kasty.jose | 19 Jan 02:06 2015
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weird behaviour with pyobjc

The following example runs fine on OSX 10.9 with Python 2.7.9. It just listens for click events and prints a message:


import sys
import Foundation
import AppKit
import Cocoa
import Quartz.CoreGraphics
from PyObjCTools import AppHelper
frozen = getattr(sys, 'frozen', '')
if frozen:
    foundation = Foundation.Foundation
    appkit = AppKit.AppKit
else:
    foundation = Foundation
    appkit = AppKit
cocoa = Cocoa
quartz = Quartz

class CocoaMonitor:
    def createAppDelegate(self):
        sc = self
        print "createAppDelegate"
        class AppDelegate(foundation.NSObject):
            def applicationDidFinishLaunching_(self, notification):
                print "applicationDidFinishLaunching"
                mask = (appkit.NSLeftMouseDownMask)
                appkit.NSEvent.addGlobalMonitorForEventsMatchingMask_handler_(mask, sc.handler)
        return AppDelegate

    def run(self):
        appkit.NSApplication.sharedApplication()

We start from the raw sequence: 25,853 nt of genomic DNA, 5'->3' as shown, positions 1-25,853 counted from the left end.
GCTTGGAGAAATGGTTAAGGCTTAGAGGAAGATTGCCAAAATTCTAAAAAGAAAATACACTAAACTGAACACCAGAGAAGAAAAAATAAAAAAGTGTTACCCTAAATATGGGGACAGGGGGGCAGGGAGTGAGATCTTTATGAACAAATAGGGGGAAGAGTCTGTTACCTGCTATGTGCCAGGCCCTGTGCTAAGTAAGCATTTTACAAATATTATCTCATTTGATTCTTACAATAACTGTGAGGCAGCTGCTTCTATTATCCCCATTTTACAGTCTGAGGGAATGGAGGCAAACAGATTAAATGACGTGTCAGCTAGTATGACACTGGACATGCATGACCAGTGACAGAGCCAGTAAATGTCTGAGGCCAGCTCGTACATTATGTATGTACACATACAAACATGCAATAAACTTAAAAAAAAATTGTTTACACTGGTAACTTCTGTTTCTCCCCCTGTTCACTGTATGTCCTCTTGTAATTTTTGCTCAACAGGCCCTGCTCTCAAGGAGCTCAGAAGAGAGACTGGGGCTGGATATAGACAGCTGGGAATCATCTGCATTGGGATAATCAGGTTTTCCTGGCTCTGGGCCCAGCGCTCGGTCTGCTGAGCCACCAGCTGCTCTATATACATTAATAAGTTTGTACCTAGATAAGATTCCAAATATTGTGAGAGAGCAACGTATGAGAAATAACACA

delegate = self.createAppDelegate().alloc().init()
        appkit.NSApp().setDelegate_(delegate)
        appkit.NSApp().setActivationPolicy_(appkit.NSApplicationActivationPolicyProhibited)
        self.workspace = appkit.NSWorkspace.sharedWorkspace()
        AppHelper.runEventLoop()

    def cancel(self):
        AppHelper.stopEventLoop()

    def handler(self, event):
        print "mouse click event"

def main():
    mon = CocoaMonitor()
    mon.run()

if __name__ == '__main__':
    main()

Output:

createAppDelegate
applicationDidFinishLaunching
mouse click event
mouse click event
...


However when I compile it with cython 0.21.1, I don't see any events. This is how I do it:

cython test.py --embed
/usr/bin/clang -fno-strict-aliasing -fno-common -isysroot /Applications/Xcode.app/Contents/Developer/Platforms/MacOSX.platform/Developer/SDKs/MacOSX10.9.sdk -arch x86_64 -g -O2 -DNDEBUG -g -O3 `python-config --ldflags` `python-config --libs` `python-config --includes` test.c -o test
./test

Output

createAppDelegate



I used dtruss to inspect system calls but I didn't see anything wrong. Am I missing anything?


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Colin | 13 Jan 21:47 2015
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Possible Bug: Cythonmagic include directories requires explicit ending /

I noticed that for the IPython Notebook, cythonmagic requires an explicit "/" at the end of the directory path to work properly.

Not-working:
%%cythonmagic -I /path/to/directory

Working:
%%cythonmagic -I /path/to/directory/

I was following the numpy.get_include function to define my own custom function for generating the include path. On my system numpy.get_include does not follow the path with a ending "/".

Is the requirement of the ending "/" a bug?